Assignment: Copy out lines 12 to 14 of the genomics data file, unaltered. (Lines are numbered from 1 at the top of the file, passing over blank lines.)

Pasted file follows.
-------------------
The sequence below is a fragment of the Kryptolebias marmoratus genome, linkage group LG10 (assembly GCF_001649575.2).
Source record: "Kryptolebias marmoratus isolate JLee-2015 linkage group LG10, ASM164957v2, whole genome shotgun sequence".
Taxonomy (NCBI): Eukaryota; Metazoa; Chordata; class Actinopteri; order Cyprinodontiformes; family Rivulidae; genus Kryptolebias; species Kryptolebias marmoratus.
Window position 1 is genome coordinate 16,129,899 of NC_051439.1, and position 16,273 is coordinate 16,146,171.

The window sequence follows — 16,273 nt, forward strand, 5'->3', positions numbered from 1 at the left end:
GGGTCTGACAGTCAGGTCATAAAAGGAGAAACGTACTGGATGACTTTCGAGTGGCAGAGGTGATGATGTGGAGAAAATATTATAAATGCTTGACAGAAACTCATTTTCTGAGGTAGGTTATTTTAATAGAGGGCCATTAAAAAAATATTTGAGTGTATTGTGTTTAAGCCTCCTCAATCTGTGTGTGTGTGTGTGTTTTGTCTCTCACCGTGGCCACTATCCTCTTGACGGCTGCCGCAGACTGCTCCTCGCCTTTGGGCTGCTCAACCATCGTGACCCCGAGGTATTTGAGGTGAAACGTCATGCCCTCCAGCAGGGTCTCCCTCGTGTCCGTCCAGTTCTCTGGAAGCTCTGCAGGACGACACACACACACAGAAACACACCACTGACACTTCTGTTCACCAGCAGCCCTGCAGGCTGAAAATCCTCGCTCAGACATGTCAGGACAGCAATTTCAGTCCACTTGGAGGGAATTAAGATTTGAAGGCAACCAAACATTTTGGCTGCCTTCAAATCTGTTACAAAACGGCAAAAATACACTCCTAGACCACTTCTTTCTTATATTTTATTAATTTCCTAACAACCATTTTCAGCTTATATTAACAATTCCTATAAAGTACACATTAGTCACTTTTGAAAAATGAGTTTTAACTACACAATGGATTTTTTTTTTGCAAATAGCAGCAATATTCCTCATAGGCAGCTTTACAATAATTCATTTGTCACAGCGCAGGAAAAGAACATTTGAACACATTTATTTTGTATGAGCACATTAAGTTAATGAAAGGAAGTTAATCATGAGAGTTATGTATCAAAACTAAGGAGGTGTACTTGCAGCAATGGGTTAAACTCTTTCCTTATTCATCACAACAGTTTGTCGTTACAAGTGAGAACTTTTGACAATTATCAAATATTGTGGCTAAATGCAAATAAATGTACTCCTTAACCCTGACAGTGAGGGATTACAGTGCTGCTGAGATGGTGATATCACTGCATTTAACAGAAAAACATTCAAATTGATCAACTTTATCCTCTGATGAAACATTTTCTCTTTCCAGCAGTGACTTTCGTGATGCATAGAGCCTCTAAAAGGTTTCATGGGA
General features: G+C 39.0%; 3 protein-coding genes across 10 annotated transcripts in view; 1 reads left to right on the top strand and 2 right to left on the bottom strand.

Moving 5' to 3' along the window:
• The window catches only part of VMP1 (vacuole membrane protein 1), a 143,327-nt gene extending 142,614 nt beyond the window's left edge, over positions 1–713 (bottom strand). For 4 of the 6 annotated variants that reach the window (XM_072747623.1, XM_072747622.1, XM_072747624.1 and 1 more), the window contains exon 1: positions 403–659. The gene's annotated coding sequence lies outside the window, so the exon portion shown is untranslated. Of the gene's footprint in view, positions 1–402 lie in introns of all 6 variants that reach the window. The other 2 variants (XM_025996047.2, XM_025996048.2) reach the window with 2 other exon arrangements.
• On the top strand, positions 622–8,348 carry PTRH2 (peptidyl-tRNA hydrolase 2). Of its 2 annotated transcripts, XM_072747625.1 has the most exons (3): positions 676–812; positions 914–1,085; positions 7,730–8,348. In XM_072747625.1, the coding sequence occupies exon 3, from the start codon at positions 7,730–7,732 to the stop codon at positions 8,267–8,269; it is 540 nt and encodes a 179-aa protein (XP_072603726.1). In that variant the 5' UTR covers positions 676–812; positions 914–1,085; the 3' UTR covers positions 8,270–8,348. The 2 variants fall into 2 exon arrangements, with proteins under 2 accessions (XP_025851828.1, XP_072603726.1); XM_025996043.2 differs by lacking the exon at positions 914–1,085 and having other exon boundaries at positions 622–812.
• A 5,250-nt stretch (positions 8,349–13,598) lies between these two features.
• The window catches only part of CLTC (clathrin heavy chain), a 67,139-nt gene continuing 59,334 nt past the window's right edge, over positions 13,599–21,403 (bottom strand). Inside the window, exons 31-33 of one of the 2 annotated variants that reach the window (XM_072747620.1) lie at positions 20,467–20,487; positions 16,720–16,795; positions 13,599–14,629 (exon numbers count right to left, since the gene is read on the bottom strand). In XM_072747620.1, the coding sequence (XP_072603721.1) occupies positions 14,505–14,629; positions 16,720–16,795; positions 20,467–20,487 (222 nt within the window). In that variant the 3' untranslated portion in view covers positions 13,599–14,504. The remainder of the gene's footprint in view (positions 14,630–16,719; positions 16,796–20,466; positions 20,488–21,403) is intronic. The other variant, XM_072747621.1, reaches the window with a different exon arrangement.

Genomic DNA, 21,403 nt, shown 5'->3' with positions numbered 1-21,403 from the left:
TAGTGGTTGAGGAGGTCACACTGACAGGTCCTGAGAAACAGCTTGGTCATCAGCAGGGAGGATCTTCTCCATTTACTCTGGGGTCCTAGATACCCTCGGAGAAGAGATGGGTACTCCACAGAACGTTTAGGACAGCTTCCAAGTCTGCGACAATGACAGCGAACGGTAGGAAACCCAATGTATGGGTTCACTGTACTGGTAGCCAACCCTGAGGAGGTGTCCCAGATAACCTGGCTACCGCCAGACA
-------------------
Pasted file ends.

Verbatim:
• The window catches only part of CLTC (clathrin heavy chain), a 67,139-nt gene continuing 59,334 nt past the window's right edge, over positions 13,599–21,403 (bottom strand). Inside the window, exons 31-33 of one of the 2 annotated variants that reach the window (XM_072747620.1) lie at positions 20,467–20,487; positions 16,720–16,795; positions 13,599–14,629 (exon numbers count right to left, since the gene is read on the bottom strand). In XM_072747620.1, the coding sequence (XP_072603721.1) occupies positions 14,505–14,629; positions 16,720–16,795; positions 20,467–20,487 (222 nt within the window). In that variant the 3' untranslated portion in view covers positions 13,599–14,504. The remainder of the gene's footprint in view (positions 14,630–16,719; positions 16,796–20,466; positions 20,488–21,403) is intronic. The other variant, XM_072747621.1, reaches the window with a different exon arrangement.

Genomic DNA, 21,403 nt, shown 5'->3' with positions numbered 1-21,403 from the left:
TAGTGGTTGAGGAGGTCACACTGACAGGTCCTGAGAAACAGCTTGGTCATCAGCAGGGAGGATCTTCTCCATTTACTCTGGGGTCCTAGATACCCTCGGAGAAGAGATGGGTACTCCACAGAACGTTTAGGACAGCTTCCAAGTCTGCGACAATGACAGCGAACGGTAGGAAACCCAATGTATGGGTTCACTGTACTGGTAGCCAACCCTGAGGAGGTGTCCCAGATAACCTGGCTACCGCCAGACA